I am very fortunate that members of the bread baking community are almost always eager to share knowledge and give advice. One name that comes up again and again is Michel Suas, founder of the San Francisco Baking Institute. The school was founded in 1996 and has played a role in training many of the bakers who have inspired me. I knew that in order to successfully follow my dream of opening a bread bakery, I would have to make a trip to SFBI.
I enrolled in “Sourdough, Levain, and Natural Yeast,” or Artisan Bread II, and last month spent a week in a wet and stormy San Francisco. The class exceeded all expectations. I learned many new styles and techniques that I can’t wait to share with you when my doors open this spring. In the meantime, here are some highlights!
After years of planning and searching, we have taken a giant step forward in becoming your neighborhood bread bakery, Starkville! For the past few weeks we have been busy sprucing up our new home at 109 W Main Street.
The target date is the second week in April. So far everything is on schedule, but of course there are a ton of things to do before I even bake the first loaf there.
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There is a website out there that will sell you sourdough starter culture from exotic places all over the world. This concept has lead to many heated debates in the bread making community about whether this is even possible or if the minute you expose your exotic mother to the air in your kitchen it will become contaminated with local species of yeast and bacteria resulting in exactly what you would have it you had simply started a culture on your own. It seems that all of this arguing could very easily be settled by a microbiologist, but maybe it is more fun to let it remain a mystery.
The past few months have been all about the rye. I never would have imagined rye flour could be so different from wheat, but from the first earthy whiff I knew this was a whole new world! Continue reading Sourdough Rye→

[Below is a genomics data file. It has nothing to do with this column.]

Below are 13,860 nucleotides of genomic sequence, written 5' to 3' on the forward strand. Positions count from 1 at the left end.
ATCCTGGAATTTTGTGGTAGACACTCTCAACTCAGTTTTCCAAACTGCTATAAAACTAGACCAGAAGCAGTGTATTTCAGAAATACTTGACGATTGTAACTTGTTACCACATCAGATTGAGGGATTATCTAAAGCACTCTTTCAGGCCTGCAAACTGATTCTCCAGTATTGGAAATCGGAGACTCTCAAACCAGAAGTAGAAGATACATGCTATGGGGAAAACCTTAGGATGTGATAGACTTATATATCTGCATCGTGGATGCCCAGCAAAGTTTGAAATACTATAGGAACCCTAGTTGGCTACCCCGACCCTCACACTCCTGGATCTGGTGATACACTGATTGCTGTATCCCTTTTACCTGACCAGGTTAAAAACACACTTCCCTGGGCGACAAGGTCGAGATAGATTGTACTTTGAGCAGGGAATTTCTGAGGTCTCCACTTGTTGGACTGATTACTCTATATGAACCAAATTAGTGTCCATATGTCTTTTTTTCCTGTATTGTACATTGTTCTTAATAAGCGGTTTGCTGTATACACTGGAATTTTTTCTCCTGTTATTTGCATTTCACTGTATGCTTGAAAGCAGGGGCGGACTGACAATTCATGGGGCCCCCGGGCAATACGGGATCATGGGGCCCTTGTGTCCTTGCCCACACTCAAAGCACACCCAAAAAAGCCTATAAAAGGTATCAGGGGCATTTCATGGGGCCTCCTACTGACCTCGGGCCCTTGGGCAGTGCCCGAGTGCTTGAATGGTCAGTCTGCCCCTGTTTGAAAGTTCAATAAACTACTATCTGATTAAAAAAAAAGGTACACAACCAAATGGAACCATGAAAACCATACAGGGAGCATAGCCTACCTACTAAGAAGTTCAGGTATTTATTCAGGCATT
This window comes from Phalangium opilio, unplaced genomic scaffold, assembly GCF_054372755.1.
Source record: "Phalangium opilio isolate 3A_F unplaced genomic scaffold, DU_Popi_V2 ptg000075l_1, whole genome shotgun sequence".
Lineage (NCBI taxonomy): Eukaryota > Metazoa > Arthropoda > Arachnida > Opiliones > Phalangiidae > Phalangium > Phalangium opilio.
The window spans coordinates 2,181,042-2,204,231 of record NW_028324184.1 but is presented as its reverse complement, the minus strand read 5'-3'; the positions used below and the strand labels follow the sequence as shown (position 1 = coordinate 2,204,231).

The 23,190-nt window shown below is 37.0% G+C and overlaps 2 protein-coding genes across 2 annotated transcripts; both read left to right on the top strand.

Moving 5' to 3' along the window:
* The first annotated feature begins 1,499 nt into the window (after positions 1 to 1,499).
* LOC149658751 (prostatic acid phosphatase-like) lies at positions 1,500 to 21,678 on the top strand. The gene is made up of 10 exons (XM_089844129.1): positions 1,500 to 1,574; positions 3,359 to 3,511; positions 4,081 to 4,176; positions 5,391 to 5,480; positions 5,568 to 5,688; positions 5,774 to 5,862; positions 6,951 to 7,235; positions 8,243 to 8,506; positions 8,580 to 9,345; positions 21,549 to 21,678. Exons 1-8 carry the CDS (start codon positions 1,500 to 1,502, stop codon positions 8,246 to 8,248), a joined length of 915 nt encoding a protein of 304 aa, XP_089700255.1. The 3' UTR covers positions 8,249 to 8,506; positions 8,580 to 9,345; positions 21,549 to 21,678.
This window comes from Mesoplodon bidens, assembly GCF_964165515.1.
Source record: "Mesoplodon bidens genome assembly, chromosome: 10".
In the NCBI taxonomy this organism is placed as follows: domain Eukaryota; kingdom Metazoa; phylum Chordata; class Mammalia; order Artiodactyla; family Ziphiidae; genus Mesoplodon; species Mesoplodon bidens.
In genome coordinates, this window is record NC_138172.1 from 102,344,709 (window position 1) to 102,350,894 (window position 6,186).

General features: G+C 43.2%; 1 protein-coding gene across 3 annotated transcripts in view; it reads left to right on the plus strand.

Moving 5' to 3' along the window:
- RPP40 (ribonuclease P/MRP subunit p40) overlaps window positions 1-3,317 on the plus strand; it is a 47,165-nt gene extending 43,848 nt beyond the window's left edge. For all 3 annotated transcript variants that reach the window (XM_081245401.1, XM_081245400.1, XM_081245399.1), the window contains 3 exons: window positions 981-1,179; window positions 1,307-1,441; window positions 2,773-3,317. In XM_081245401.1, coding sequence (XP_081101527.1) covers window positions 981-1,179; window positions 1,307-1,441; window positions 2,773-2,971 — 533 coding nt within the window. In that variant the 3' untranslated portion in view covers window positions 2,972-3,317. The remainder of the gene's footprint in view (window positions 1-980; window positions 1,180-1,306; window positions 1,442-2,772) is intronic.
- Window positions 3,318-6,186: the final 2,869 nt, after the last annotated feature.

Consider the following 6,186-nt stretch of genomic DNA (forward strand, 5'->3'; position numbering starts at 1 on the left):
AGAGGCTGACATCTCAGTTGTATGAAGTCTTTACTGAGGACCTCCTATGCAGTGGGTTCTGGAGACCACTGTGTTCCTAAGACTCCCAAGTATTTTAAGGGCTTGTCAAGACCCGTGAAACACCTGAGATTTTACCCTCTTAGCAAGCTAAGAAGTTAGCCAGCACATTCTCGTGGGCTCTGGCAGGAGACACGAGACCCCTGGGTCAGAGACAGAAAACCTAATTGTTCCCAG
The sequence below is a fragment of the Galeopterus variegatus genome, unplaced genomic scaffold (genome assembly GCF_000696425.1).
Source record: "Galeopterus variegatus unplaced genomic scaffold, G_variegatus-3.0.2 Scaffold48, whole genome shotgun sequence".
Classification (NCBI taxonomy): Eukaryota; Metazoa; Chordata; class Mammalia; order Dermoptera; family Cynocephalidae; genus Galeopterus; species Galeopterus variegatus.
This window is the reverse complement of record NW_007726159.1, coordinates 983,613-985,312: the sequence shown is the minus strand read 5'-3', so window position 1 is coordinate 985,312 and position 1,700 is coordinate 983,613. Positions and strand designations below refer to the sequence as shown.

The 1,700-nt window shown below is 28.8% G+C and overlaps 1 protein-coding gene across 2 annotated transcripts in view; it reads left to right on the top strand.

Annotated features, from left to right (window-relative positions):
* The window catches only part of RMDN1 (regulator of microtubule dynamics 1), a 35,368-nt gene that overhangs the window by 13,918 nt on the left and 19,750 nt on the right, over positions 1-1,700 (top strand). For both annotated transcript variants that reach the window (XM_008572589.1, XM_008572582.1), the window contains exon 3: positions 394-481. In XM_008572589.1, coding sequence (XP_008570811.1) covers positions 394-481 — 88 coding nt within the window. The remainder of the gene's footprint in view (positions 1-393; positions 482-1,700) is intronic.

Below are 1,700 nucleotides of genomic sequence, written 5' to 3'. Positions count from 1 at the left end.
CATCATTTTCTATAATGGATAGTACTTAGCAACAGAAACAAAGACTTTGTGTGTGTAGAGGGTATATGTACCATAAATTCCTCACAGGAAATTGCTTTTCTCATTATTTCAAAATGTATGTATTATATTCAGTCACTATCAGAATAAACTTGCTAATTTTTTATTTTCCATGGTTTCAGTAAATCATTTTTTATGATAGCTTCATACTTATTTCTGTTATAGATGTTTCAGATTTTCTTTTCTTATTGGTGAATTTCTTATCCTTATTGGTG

“Artisan” has become an all-too-common term when describing bread. You find it everywhere from the names of small specialty bakeries to the buns surrounding fast food products. The meaning is diluted. I try to find more specific words to differentiate between my hand-made bread and what you find in the supermarket, but there are times when “artisan” is the most efficient word to convey this idea, and before I can edit myself, I hear the a-word slip out of my mouth. Well, if I am going to use the word, let me take a moment to explain what I mean when I say it. Continue reading What is “Artisan” Bread?→
Last year the Mississippi legislature passed the Cottage Food Law allowing home bakers such as myself to produce baked-goods and other non-hazardous foods in the kitchen of a private home for sale at farmers markets. This provided a great opportunity to test the waters and see if there is interest for my bread here in Starkville, and if long hours baking large quantities of bread would be as much fun as I kept telling my wife it would be. Continue reading My Dream of a Neighborhood Bakery→
I will never forget my first bread baking experience. It happened in the middle of the Atlantic Ocean in the galley of the 134 ft brigantine schooner S.S.V. Corwith Cramer in April of 1991.
My junior year at Rhode Island School of Design I decided I needed to get away from art school for a semester and explore biology and oceanography. The Sea Education Association in Woods Hole, MA is like a study abroad program where students spend six weeks studying at the campus on Cape Cod and six weeks in the open ocean aboard a student research vessel. My cruise track would leave from Miami with port calls in the Dominican Republic and Bermuda before heading back home to Cape Cod. Continue reading My First Loaf of Bread→